Trans artist Viveka Shraya approaches it a bit differently in her book “I’m Afraid of Men:”

“Out of this [her experience as a trans woman] . . . comes a desire not only to reimagine masculinity but to blur gendered boundaries altogether and celebrate gender creativity. It’s not enough to let go of the misplaced hope for a good or a better man. It’s not enough to honour femininity. “

Celebrating fathers

Fathers’ Day, like Mothers’ Day, has a meandering history. It did not move out of its original Middle Ages Catholic realm until the 1900s when, in the United States, a movement developed to create a day to honour fathers. In 1908, after a mining explosion in West Virginia killed 326 men, 250 of them fathers, the daughter of one of the men who died urged her parish priest to hold a ceremony to honour the dead fathers. In 1910, the daughter of a man who had raised six children as a single parent attempted to start a movement to celebrate fathers. Neither of these attempts garnered much support or attention.

In 1938, the Father’s Day Council of the New York Association of Men’s Wear Retailers realized what a windfall celebrating dads could be and began to promote the idea of a national day for dads, but it was still decades before the public became interested. In 1966, President Lyndon Johnson designated the third Sunday in June as Father’s Day in a presidential proclamation, and in 1972, President Nixon signed it into law.

Thus, by the mid-1980s, the Father’s Day Council was able to crow:

“Father’s Day has become a Second Christmas for all the men’s gift-oriented industries.”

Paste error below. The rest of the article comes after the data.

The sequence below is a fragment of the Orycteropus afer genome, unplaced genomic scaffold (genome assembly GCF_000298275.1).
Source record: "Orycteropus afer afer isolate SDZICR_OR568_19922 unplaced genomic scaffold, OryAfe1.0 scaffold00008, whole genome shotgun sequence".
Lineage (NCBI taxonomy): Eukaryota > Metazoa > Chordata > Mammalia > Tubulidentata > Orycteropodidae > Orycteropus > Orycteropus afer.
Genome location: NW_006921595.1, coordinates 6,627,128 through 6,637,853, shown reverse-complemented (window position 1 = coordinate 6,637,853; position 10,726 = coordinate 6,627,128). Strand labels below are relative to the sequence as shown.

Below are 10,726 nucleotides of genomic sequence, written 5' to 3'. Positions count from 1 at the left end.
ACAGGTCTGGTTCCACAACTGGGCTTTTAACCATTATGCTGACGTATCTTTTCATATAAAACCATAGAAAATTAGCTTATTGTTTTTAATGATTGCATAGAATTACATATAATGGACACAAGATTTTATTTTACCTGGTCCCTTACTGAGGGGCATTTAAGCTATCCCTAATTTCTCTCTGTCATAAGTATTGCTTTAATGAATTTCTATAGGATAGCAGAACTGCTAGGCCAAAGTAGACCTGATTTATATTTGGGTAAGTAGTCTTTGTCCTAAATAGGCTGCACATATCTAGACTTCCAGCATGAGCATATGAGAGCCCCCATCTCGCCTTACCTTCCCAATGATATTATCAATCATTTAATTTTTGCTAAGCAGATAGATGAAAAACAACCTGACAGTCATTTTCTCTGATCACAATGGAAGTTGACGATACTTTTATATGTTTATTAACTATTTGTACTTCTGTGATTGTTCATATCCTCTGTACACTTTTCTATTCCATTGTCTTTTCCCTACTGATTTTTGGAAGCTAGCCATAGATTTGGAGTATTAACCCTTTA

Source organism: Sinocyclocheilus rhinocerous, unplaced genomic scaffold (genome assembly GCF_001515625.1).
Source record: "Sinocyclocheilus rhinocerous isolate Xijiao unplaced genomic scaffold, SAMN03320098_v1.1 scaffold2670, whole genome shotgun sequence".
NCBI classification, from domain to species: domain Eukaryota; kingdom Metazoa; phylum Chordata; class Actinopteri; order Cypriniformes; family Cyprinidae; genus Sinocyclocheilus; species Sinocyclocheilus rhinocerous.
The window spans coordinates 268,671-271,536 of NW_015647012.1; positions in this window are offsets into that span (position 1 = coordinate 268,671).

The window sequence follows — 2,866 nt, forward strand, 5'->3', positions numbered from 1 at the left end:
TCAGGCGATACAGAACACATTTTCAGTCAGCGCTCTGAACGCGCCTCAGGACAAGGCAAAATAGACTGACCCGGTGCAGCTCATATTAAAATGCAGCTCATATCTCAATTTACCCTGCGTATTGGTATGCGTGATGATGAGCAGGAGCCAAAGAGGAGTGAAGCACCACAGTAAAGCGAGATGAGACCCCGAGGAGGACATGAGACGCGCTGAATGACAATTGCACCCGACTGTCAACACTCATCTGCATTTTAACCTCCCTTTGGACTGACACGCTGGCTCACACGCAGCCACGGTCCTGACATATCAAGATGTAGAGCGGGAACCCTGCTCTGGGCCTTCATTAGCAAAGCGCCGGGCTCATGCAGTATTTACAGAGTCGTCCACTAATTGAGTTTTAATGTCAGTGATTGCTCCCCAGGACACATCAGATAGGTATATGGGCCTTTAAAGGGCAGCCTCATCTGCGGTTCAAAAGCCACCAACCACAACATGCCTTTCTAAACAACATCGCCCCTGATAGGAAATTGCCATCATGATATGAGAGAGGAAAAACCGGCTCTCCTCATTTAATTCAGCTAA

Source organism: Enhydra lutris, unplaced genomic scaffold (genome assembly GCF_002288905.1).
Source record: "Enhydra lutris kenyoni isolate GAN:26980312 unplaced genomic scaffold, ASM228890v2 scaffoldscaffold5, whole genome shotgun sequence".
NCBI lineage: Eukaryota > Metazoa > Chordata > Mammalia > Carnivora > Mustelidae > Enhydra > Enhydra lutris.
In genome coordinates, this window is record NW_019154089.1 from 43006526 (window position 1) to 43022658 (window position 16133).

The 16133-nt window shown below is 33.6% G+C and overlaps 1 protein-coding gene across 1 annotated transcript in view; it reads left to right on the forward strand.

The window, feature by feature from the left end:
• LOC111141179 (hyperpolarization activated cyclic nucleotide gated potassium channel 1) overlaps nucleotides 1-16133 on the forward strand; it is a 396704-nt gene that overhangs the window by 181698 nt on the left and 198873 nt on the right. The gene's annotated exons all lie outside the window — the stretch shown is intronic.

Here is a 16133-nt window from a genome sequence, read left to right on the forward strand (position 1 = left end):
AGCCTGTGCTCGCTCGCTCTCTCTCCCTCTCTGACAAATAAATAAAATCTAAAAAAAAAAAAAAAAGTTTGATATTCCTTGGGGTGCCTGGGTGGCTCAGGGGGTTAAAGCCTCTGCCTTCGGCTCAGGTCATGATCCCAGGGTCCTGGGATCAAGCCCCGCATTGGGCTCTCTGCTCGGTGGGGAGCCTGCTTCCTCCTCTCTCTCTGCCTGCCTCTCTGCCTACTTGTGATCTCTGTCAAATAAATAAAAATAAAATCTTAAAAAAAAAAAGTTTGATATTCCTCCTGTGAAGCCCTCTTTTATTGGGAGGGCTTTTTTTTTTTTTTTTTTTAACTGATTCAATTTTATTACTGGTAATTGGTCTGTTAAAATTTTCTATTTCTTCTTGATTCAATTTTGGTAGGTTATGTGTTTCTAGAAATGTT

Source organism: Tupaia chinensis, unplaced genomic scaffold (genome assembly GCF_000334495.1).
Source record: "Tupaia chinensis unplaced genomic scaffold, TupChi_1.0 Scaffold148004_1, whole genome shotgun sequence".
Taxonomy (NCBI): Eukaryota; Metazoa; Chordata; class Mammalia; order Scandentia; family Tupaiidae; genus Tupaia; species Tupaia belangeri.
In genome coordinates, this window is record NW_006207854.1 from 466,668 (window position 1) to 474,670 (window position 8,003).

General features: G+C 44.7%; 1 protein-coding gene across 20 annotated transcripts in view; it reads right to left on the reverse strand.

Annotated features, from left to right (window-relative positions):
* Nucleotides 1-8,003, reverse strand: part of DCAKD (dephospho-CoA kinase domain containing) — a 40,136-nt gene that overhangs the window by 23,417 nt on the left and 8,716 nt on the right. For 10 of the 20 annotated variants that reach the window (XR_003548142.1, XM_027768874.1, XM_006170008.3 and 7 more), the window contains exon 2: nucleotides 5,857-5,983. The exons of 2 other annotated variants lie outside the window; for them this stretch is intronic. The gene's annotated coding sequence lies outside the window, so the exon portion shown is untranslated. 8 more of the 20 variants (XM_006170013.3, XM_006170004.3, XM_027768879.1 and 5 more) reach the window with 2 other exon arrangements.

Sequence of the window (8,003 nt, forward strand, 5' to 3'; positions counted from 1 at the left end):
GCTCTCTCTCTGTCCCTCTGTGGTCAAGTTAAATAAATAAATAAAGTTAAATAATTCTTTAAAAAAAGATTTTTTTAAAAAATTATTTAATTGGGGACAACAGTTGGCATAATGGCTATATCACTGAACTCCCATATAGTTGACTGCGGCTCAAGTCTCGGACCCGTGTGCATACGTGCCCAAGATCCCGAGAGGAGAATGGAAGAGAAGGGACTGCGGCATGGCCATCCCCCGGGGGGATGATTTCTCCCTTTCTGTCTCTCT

And they were right. While people don’t spend as much on Father’s Day as they do on Mother’s Day, it is nonetheless a $311 million dollar event in the Canada.

Boys should cry

The White Ribbon Campaign (WRC) is a global organization started in Canada to promote healthy masculinity with the goal of ending violence against women as well as creating happier, healthier men.

Among its many projects is a video called Boys Don’t Cry, which:

“draws attention to the impact of rigid gender stereotypes on boys throughout the life cycle. To create healthier masculinities, we need to encourage boys and men to express a full range of emotions and understand the positive difference they can make when they do. Efforts to eradicate gender inequality and all forms of gender-based violence require that we rethink harmful aspects of masculinity to promote healthier, peaceful and inclusive alternatives.”

The organizations also offers 10 tips for promoting that healthier masculinity to help both boys and men rethink how they want to be in the world.

My brother, his family and I will be taking our father and his wife out for brunch on Sunday. Later in the day, I will be joining my partner, his son and our two youngest grandsons where, no doubt, we will celebrate two generations of fathers and sons.

It may be too late for my father to re-conceive his masculinity, but I want to hope that the other men and boys I know can learn new ideas about what it means to be a man.

It will make the world a happier place for everyone.